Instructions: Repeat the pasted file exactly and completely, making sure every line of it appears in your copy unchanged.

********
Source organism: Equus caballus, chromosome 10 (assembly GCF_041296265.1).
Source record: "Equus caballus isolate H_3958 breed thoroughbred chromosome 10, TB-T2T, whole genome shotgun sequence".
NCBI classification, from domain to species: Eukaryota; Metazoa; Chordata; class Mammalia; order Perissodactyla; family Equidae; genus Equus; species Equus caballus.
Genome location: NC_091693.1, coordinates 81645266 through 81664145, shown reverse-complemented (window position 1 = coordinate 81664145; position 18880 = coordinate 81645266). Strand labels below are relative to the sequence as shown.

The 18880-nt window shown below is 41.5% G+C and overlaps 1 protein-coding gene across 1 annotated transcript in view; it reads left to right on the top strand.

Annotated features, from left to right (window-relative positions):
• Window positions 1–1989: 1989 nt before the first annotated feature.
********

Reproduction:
Source organism: Equus caballus, chromosome 10 (assembly GCF_041296265.1).
Source record: "Equus caballus isolate H_3958 breed thoroughbred chromosome 10, TB-T2T, whole genome shotgun sequence".
NCBI classification, from domain to species: Eukaryota; Metazoa; Chordata; class Mammalia; order Perissodactyla; family Equidae; genus Equus; species Equus caballus.
Genome location: NC_091693.1, coordinates 81645266 through 81664145, shown reverse-complemented (window position 1 = coordinate 81664145; position 18880 = coordinate 81645266). Strand labels below are relative to the sequence as shown.

The 18880-nt window shown below is 41.5% G+C and overlaps 1 protein-coding gene across 1 annotated transcript in view; it reads left to right on the top strand.

Annotated features, from left to right (window-relative positions):
• Window positions 1–1989: 1989 nt before the first annotated feature.